Game Review: Nova Lux

Number of Players: 1-6

Time: 60-75 mins

Age: 10+

Game Type: Engine Building and Resource Management

Gamer Type: Casual and Strategy

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Complexity: 6

Space is one of the great areas for gaming. Since we do not know what is out there, anything is fair game for science fiction fun. In Nova Lux, by Dragon Egg Games, you are a space miner looking to complete your goals and be the best at what you do and while that may seem like a simple goal, it makes for a fun game. Mining helium, collapsing stars, and colonizing planets can be a blast – a blast that will make you the best pilot in the galaxy (at least for a mining ship).

Story

As noted, you are a space miner. You have a ship and a crew and it is time to “do what you do.” Each turn, you make movements to increase your holdings of strategic resources. Once you hit seven resources in each category, that is where the fun begins. As a captain of the ship, you get to build your colony and try to meet the needs of your patrons. Only when this is complete can you retire as the best captain in the galaxy. It is a great story that will draw players into the game and help you bring new people into slightly more complex strategy games. 7.5 of 10.

Artwork

The artwork for this game is fun. The highly detailed pictures really complement the strategy level of the game. The star tiles are beautiful. The player boards are easy to read. The faction cards are well-drawn and the pieces are brightly colored. The only slight knock and I do mean slight, is that the font in the rule book is very small and can be tricky to read. This is a common problem with small box games, so it is not overly problematic.

Speaking of the box, it also has great artwork that makes you want to play the game. The box is a common size that will fit with many of your small box games, which makes it great for your shelf. Finally, the dice have different colors. I know that seems like an odd thing to note, but when you are rolling across the table it helps keep track whose dice is whose. 7 of 10.

Mechanics

The mechanics of Nova Lux are fairly simple, which makes for a great strategy game. The primary mechanic is the star cards. With these star cards, you build the resources you need to win. Each card is a “this for that” trade. Initially, you will trade one resource for two (generally), then the trades change throughout the game. The whole time you are doing this, you reduce the amount of hydrogen in the star. Once you use it all up, the star collapses, first to a red giant and then to a random “end of life card.”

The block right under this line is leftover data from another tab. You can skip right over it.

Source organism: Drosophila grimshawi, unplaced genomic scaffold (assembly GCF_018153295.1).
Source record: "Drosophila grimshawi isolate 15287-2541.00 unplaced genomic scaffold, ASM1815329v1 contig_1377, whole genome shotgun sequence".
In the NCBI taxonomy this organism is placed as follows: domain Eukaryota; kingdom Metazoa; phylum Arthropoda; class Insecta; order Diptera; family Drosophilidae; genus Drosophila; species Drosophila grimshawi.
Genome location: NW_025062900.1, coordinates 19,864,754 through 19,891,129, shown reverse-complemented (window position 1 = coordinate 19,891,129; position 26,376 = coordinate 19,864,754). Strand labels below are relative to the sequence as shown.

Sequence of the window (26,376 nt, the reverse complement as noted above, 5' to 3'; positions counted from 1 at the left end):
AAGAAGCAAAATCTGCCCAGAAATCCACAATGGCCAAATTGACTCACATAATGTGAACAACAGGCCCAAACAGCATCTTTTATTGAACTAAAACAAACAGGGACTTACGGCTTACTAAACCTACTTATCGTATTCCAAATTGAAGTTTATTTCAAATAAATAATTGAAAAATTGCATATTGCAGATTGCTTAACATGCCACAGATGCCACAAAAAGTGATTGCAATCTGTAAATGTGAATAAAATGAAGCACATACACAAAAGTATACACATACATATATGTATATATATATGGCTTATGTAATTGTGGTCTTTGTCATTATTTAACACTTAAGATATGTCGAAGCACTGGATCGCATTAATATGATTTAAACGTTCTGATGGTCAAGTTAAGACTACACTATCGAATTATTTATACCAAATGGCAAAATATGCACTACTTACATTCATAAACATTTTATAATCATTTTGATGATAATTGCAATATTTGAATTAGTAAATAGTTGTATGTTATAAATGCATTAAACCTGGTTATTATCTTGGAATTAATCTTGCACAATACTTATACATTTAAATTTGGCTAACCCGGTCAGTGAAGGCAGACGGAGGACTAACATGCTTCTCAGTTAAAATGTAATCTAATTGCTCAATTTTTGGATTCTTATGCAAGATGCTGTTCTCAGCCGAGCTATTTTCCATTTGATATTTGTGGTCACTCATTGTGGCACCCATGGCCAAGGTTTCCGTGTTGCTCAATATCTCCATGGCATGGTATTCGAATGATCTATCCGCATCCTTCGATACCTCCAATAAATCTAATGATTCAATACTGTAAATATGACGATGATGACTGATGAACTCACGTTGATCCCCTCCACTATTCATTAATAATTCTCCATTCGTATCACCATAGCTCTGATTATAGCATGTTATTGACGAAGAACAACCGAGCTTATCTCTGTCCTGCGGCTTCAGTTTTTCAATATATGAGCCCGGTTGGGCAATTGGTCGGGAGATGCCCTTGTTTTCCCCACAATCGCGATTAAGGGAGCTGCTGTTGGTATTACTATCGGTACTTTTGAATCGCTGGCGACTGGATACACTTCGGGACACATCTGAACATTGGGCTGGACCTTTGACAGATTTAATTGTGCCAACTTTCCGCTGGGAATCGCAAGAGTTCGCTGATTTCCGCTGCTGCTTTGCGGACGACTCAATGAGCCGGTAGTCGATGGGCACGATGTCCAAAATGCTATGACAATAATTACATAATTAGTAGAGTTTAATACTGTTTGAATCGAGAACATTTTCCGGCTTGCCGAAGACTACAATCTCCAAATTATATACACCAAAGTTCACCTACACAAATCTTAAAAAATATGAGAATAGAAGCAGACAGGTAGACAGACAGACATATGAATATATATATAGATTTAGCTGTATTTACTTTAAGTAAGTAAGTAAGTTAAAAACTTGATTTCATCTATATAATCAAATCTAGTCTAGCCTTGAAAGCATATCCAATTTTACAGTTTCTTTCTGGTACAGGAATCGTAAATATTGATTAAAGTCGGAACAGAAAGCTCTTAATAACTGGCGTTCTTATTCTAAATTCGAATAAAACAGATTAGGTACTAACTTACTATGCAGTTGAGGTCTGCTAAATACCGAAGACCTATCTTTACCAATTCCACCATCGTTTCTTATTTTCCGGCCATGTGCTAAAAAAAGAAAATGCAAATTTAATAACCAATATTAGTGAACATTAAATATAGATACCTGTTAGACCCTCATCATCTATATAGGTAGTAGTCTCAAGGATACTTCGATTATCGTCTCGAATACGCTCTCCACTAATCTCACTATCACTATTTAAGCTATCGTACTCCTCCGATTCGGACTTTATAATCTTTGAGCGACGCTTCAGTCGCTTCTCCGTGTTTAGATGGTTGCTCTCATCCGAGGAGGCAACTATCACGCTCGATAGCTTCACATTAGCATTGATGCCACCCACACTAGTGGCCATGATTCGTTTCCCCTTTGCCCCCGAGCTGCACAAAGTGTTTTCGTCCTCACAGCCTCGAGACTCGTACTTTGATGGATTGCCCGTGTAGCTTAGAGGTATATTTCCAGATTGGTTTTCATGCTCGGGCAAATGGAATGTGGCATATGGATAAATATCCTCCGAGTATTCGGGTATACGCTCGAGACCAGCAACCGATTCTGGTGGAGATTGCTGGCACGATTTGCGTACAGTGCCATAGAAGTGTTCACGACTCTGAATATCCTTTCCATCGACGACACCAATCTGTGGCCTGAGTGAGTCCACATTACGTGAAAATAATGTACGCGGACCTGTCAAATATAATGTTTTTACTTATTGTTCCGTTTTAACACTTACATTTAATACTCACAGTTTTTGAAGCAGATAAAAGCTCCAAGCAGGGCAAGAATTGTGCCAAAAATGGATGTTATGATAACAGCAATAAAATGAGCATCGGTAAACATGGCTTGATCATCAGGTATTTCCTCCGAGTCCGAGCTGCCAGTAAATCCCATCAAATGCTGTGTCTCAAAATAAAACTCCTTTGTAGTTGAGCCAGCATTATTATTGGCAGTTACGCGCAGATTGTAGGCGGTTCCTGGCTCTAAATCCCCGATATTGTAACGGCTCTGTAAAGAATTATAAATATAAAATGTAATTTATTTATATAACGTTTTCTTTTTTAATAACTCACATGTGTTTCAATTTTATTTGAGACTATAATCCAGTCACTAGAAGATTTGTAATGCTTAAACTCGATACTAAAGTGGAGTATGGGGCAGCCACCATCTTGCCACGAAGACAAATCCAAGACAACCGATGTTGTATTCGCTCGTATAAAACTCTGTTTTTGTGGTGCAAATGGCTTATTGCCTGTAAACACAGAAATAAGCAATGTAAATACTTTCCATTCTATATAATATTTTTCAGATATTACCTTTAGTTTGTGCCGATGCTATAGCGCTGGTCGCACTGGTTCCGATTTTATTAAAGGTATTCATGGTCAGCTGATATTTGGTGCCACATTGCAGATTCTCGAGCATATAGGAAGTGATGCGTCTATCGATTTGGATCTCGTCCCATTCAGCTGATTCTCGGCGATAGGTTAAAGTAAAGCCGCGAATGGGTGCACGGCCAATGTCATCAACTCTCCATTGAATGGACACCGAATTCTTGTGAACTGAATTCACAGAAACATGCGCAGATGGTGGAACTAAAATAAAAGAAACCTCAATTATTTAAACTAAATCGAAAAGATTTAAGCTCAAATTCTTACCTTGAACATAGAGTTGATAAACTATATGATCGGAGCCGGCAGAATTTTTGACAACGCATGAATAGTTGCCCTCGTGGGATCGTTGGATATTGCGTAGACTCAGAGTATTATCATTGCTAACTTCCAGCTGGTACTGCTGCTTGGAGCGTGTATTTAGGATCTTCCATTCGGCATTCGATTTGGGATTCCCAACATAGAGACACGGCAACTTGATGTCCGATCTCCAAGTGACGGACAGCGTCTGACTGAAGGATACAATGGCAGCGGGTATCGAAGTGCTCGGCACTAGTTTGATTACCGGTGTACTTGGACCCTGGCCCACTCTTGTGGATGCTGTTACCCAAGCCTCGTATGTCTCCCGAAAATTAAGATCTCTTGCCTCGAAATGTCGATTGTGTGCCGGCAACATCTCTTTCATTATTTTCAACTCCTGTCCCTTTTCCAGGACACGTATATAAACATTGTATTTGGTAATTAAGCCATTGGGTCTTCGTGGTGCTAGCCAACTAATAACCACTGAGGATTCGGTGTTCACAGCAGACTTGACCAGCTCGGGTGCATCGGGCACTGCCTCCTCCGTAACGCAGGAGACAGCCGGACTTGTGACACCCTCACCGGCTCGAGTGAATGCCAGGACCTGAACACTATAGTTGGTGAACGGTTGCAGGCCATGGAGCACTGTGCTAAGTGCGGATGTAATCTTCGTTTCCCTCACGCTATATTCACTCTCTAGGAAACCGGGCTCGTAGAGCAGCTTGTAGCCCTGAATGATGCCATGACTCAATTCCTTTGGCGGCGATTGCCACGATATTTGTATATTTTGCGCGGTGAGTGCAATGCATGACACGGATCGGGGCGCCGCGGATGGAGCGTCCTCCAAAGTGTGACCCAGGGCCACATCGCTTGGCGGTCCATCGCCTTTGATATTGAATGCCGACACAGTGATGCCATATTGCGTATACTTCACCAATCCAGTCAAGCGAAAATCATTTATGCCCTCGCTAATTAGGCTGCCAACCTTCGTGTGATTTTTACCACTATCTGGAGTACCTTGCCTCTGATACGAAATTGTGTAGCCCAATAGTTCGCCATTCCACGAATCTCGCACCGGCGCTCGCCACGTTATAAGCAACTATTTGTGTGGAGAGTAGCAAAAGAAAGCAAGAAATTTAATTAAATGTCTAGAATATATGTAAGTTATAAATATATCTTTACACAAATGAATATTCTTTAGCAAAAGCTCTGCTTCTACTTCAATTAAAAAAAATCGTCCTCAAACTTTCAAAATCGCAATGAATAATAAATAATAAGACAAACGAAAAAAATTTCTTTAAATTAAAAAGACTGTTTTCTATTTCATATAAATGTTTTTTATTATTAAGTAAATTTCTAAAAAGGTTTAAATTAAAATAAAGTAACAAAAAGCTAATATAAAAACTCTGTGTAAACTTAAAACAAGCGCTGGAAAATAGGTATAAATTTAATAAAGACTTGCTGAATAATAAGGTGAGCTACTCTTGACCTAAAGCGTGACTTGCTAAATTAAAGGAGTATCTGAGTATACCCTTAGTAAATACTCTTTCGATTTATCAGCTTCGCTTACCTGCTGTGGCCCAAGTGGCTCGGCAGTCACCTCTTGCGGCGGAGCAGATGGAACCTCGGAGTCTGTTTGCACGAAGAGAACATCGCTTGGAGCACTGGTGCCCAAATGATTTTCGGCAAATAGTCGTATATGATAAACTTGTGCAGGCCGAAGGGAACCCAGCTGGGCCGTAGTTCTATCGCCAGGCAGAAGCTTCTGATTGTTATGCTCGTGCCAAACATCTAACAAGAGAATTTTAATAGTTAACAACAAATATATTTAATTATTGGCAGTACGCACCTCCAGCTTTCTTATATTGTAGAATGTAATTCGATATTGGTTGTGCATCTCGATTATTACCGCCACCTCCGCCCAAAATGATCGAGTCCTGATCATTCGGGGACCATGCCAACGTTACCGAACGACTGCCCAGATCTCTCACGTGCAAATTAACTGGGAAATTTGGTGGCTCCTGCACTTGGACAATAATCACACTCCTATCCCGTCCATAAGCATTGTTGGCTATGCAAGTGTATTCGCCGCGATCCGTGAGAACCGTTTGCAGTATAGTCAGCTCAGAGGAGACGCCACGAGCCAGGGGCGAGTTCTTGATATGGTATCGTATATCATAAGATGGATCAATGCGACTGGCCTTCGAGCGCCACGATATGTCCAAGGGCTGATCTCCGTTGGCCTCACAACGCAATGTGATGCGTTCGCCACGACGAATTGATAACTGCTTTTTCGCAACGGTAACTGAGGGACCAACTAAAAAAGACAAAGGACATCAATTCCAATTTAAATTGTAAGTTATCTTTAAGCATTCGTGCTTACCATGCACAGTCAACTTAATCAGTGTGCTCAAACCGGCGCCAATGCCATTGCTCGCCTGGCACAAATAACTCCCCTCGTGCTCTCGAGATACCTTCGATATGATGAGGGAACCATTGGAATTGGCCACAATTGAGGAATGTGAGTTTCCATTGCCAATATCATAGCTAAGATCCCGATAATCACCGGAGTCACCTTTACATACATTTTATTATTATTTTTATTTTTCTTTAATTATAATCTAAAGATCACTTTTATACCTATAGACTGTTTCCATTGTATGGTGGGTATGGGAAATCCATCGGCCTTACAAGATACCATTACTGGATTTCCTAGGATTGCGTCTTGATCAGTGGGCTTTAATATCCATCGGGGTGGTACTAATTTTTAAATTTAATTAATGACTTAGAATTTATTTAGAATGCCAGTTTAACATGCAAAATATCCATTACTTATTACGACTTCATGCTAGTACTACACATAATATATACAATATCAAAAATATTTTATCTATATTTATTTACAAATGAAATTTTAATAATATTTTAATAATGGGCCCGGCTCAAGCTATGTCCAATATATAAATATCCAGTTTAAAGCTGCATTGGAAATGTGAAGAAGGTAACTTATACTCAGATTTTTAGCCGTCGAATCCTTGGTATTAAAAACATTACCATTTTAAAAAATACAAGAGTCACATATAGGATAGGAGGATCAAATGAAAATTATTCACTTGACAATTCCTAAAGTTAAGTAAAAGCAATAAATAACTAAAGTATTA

In addition to the star cards, you also have factions (and federations for solo play). Interestingly, factions give you special abilities that can really change the state of your game. Finally, you have the combat system. It is a simple dice role system where the victor takes resources from the victim, but be careful that it does not come back upon you. 8 of 10.

Strategy

The neo-Eurogamers will love that there is very little dice rolling or randomization in this game – it is a high strategy game. Initially, the factions are decided by draft (which gives you more control over what you get). Next, you chose where you place your ship to start. Finally, you can see what is on the table at all times, the only randomize in general play is the way in which the cards are stacked on the table. The only reason dice are used is for combat, which can be avoided if you so chose.

As for the big four, three of the four are represented. There is little defense in this game other than running away. You can be an offensive player and select factions which give you boosts for battle. This allows you to control your stockpiles and your opponents. You can also “rush” stars, expending all of your resources and depriving them of theirs. If you select good trading cards, you can do this quite often. Where the game really shines is engine building. Above, we noted that you collapse stars; when you do this, you collect them. Players can keep up to three of these they can use at any time during their turn – the catch is that you need to spend hydrogen rather than receive hydrogen to use the engine. 8.5 of 10.

Novelty and Overview

Space games are abundant and mining games are around, but space mining games are few and far between. The interesting way in which the mechanics and strategy are melded makes this a great game that is new to the table. Initially, there is a slight learning curve to the game; however, once you learn it, the depth is amazing. The card artwork brings you in, and the game style keeps you playing. 7 of 10.

Overall, this is a great small box game. As I travel a lot (or at least I did before COVID), having a cool game I can throw in my bag is great for long trips. Of a special note for this game is that it has a dedicated solo mode. In many games, you see solo modes added on as an afterthought; this game has specific cards for the solo mode. Factions become federations which change game play drastically. If you are one of our solo readers, you should check this game out. In fact, if you are any of our readers, you should check this game out! 38 of 50.

Check out the next review for details on the upcoming expansion.


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Author Profile

Dr. Christopher W. Smithmyer
Dr. Christopher W. Smithmyer
Dr. Christopher Smithmyer is a writer for NRN, the Vice President of International Affairs at Brav Online Conflict Management, and an Adjunct Professor of MBA Business at Doane University. He is also part of the founding team at BlackWalletLTD, one of the leaders in stable coin 2.0 ecosystem maintenance. Dr. Smithmyer’s focus is international business and finance, along with reviews of board games, weapons platforms, and survival items.
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